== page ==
EXAMPLE Xl An Mo cup (0.002 inch thick X 0.250 inch diameter) was loaded with a mixture of powders consisting of hexagonal BN (0.051 g), grade 883 Carboloy powder (0.033 g), aluminum (0.005 g) and nickel (0.010 g) under a disc (0.050 inch thick) of grade 883 Carboloy sintered carbide. The assembly was subjected to the simultaneous application of 54 kb and 1500C for 124 minutes. A composite body was found in which a strong mass of CBN grains had been formed well-bonded to the carbide disc. The CBN grains tended to be columnar but much smaller than in experiments lacking the carbide powder addition. The CBN grains were firmly held in a metallic matrix. Wear test scar 500 microinch deep.

EXAMPLE Xll A Zr cup (0.002 inch thick X 0.350 inch in diameter) was loaded with a powdered mixture consisting of hexagonal BN (0.100 g) and NiAl (0.020 g) topped by a disc (0.1 15 inch thick) of grade 883 Carboloy sintered carbide. Before being loaded into the Zr cup the powdered mixture had been cold-pressed into the pill form and fired in NH, at 900C for 1 hour. The assembly was simultaneously subjected to 54 kb and 1500C for 62 minutes. It was found that'nodules of CBN had grown on the carbide disc from the hexagonal BN/NiAl mixture.

EXAMPLE Xlll A Mo cup (0.002 inch thick X 0.250 inch diameter) was loaded with a powdered mixture (325 mesh) consisting of hexagonal BN (0.050 g), Co (0.012 g), W (0.003 g), Al (0.003 g) under a disc (0.050 inch thick) of grade 883 Carboloy sintered carbide. The assembly was subjected to the simultaneous application of 54 kb and 1460C for 120 minutes. A sintered strong composite mass was obtained that polished well. The CBN portion consisted of small grains, e.g. less than 30 micrometers) of CBN with thin metallic layers between them. Wear test scar 400 micro-inch deep.

EXAMPLE XlV jected to the simultaneousapplication of 55 kb and 1500C for minutes. A composite was found in whicha strong hard massadhered to the carbide. The

EXAMPLE XV An enclosure consisting of an M sleeve (0.001 inch thick X 0.250 inch diameter) together with an M0 disc (0.002 inch thick) was loaded with a Ni disc (0.034 g), an Al disc (0.004 g) contiguous with the nickel disc, a disc (0.050 inch thick) of grade 883 Carboloy sintered carbide and a mixture consisting of hexagonal BN (0.025 g) plus CBN crystals (l-lOy. 0.025 g) disposed as a mass between the sintered carbide disc and the pair of metal discs. The assembly was subjected to the simultaneous application of '55 kb and l550C for 60 minutes. A composite was found consisting of a hard mass firmly bonded to the carbide layer. The hard mass fconsists of somewhat columnar form CBN crystals held in a metallic matrix. Wear test scar 1200 micro-inch deep.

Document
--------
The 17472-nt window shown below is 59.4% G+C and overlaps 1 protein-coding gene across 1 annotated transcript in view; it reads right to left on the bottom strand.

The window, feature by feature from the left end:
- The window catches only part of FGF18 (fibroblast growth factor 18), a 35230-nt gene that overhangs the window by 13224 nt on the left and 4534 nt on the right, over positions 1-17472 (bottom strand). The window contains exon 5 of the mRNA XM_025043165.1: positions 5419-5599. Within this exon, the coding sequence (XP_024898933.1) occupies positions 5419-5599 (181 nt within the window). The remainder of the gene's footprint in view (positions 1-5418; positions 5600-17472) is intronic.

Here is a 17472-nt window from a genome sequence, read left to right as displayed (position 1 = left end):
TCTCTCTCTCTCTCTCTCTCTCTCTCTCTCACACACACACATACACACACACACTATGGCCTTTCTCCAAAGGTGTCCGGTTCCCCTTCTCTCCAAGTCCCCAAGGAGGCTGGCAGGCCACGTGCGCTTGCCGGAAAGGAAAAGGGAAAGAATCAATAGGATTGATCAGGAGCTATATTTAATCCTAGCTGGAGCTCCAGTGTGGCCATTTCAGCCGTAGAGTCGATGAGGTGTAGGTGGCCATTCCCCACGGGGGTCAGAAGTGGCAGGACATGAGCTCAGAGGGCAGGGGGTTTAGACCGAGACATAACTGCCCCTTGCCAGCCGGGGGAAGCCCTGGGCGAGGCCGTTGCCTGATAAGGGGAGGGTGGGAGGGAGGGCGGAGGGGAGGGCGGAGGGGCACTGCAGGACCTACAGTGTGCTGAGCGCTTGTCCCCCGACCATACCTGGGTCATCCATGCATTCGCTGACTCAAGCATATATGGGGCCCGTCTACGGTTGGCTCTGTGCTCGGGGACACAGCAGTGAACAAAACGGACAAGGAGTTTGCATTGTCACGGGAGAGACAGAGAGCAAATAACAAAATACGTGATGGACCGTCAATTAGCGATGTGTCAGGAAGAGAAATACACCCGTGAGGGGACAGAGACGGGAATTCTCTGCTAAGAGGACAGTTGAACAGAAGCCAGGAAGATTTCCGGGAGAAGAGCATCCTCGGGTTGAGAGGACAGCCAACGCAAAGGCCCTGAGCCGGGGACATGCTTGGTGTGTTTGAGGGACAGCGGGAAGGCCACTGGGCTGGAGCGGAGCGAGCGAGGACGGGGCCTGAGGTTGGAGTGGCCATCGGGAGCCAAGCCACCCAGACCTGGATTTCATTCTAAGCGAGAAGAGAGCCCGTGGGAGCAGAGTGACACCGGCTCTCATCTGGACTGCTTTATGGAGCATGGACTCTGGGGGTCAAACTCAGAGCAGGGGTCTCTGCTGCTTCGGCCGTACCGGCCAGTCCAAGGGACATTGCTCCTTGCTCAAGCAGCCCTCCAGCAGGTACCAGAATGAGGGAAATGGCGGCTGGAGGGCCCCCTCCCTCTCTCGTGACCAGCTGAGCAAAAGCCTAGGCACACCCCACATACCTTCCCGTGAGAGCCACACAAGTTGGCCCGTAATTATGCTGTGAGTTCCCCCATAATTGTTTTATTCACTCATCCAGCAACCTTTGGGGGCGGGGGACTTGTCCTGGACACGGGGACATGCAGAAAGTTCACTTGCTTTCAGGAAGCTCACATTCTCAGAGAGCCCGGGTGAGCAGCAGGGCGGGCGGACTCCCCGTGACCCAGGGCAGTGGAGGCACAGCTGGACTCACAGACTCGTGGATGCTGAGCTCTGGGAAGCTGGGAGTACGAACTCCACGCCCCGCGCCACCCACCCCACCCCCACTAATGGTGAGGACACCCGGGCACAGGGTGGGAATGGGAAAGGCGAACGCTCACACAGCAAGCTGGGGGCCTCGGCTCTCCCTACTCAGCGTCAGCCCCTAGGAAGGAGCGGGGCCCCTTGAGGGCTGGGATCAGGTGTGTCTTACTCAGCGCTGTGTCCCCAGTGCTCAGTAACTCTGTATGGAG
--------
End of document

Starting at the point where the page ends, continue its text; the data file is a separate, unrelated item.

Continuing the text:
Referring now to the composite tool inserts shown in FIGS. 4, 6 and 7, in the preparation of these non-circular shapes a modified construction of salt liner 21 and plugs 22, 22' is required. Thus, the structure fitting within heater tube may be formed as a series of cylindrical blocks in stacked cooperating arrangement to provide molds to be filled with a preformed sintered carbide body '52 (or with the powder constituents therefor), mass 53 of hexagonal BN (or hexagonal BN plus CBN fines), or hexagonal BN plus carbide powder mixture and the alloy system. By way of example, in

FIG. 8'salt block 21 has formed therein a recess 54 tern for mass 53 may be supplied as a powdered mixture of aluminum and the alloying component therefor (selected from the group consisting of Co, Ni and Mn) shown) at an outer surface of mass 53. Cover salt block 21b has recesses therein to accommodate cover sheet 57 completing the protective metal enclosure for the powders and, preferably, a back-up block of sintered carbide SC to minimize puncturing 'of the protective metal layer 57. A number of such cooperating pairs of salt blocks such as 21a, 21b may be employed with the contents described.

. 10 provide a cutting edge and the amount of CBN utilized will be commensurate with the lift of the tool.

. After completion of the high temperatures, high pressure process, first the temperature and then the pressure are reduced. Upon recovery of the tool insert masses the protective sheath metal remains strongly affixed to the outer surfaces thereof. Exposure of the del sired surfaces of the composite tool insert is accomplished by simply grinding away the protective sheath.